BVLOS drone flights a step closer in UK as CAA authorises first trial


The UK’s Civil Aviation Authority (CAA) has authorised the first trial project to prove the concept of Beyond Visual Line of Sight (BVLOS) drone operations before opening it up to the wider UAV market.

BVLOS command and control solution developer is the first company to secure authorisation to conduct the trial, which could have huge implications on drone deliveries and the logistics sector.

The authorisation enables to fly BVLOS at three nominated sites without needing to pre-authorise each flight. Currently however, unless they have specific permissions, all other drone operators must keep their aircraft within line of sight and follow the drone code.

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The authorisation allows BVLOS flights to occur under 150ft and initially requires an observer to remain in visual line of sight with the aircraft and able to communicate with the remote pilot if necessary. By testing the concept in industrial environments for inspection, monitoring and maintenance purposes, aims to prove the safety of its system within this context initially, before extending it to address increasingly challenging missions over time.

Innovators and the CAA continue to work on solutions to further the safety of future missions through new technologies such as automatic detect and avoid systems. Data gathered from these test flights will be used to consider the success of the operations and whether the risk and hazard assessments can be used to cover generic risks beyond the three trial sites.

John McKenna, CEO at said: “We are accelerating towards a future where drones fly autonomously at scale – high up alongside manned aviation and low down inside our industrial sites, suburbs and cities. Securing this UK-first permission is a major step on this journey which will deliver big benefits to society across public health and safety, efficiency and environmental impact.

“We are hugely grateful to the CAA’s innovation and regulatory teams for their support and guidance in helping us reach this significant milestone and we look forward to working with them as we continue to advance what’s safe and possible.”

David Tait, Head of Innovation at the UK Civil Aviation Authority, said: “Our innovation team was set up to meet the rapid pace of technological advances in the UK, so to see businesses like thriving and creating world-leading solutions that will benefit infrastructure and markets is really exciting.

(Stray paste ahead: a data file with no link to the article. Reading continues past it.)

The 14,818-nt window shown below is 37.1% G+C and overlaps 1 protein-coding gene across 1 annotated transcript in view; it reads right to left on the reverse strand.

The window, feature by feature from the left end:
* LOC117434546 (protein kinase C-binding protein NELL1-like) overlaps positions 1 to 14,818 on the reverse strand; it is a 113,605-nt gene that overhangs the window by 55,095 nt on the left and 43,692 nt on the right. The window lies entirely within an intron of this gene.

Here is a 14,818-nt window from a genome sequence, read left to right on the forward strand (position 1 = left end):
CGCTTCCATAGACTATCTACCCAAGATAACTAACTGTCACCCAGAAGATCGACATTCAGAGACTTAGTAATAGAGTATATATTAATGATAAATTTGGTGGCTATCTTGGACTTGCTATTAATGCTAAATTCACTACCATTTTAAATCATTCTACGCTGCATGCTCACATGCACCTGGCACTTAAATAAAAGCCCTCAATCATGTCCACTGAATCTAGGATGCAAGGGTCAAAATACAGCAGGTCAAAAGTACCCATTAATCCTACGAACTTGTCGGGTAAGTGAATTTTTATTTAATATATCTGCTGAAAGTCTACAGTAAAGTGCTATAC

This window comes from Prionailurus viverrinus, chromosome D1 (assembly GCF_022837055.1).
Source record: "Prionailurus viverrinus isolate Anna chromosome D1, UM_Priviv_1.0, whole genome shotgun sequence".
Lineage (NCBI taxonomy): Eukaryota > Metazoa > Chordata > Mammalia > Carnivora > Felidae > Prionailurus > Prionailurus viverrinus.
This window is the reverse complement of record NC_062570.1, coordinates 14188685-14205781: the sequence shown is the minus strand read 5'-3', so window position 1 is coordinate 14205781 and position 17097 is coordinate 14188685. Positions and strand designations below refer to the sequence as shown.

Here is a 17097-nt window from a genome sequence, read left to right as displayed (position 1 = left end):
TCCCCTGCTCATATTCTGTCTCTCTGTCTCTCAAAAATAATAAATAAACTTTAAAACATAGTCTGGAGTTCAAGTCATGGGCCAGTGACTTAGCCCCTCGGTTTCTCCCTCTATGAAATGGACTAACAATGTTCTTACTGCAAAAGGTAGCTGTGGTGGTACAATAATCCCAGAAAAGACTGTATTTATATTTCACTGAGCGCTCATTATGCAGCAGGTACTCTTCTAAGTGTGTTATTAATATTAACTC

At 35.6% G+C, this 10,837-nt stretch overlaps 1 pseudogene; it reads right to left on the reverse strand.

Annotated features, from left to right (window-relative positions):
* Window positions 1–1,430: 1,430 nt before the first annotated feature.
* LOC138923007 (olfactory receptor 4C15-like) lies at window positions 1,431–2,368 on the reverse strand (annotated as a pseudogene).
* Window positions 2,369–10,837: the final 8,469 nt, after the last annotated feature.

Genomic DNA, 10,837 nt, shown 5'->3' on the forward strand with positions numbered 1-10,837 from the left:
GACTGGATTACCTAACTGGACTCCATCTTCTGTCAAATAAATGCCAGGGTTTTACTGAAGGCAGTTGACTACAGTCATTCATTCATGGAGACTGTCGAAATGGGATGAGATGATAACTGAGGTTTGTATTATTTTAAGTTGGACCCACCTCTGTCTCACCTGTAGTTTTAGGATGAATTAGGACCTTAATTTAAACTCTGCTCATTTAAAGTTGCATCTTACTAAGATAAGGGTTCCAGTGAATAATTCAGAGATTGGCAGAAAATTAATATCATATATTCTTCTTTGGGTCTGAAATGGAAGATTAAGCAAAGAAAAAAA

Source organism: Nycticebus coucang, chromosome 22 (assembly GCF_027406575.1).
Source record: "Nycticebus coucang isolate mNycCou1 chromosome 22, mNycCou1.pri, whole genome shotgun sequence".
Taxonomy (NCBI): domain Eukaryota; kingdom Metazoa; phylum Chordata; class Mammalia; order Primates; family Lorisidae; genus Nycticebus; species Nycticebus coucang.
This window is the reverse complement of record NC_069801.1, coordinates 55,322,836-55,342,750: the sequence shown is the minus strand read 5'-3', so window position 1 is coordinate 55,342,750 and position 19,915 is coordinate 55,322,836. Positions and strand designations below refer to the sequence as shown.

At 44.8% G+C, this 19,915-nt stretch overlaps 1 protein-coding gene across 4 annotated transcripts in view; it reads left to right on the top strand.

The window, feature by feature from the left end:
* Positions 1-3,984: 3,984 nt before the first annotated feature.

Rohit Gupta, Head of Products and Resources, Europe, Cognizant, said: “The Civil Aviation Authority’s green-lighting of this trial scheme for remote drone piloting has enormously positive potential for the use of the technology. Though the conversation inevitably gravitates towards the possibilities for drones to carry groceries – despite only 23% of UK adults supporting deliveries by drone because of the risks associated with it – the real impact drones will have on our world is likely to be found elsewhere.

“Drones have huge potential for businesses across many industries, including retail, logistics and healthcare. Among the many societal benefits they can offer are reducing crime and saving lives through their wide and fast surveillance abilities.

“Until now, in the UK, we have been limited by line-of-sight regulations. Loosening these restrictions, even on a trial basis, could in turn allow for emergency long-range surveillance to support police enquiries and catch criminals, remote delivery of crucial medicine and more efficient and sustainable farming techniques.

“These benefits are driven by the technology’s capacity to capture data from its surroundings and to process this to inform actions and the application of AI to these data streams will only improve the value of drones.

“The sci-fi film imagery of our skies buzzing with drones will still remain a fantasy but this trial marks a significant step in the right direction for drone technology to play a vital role both now and in the years to come.”

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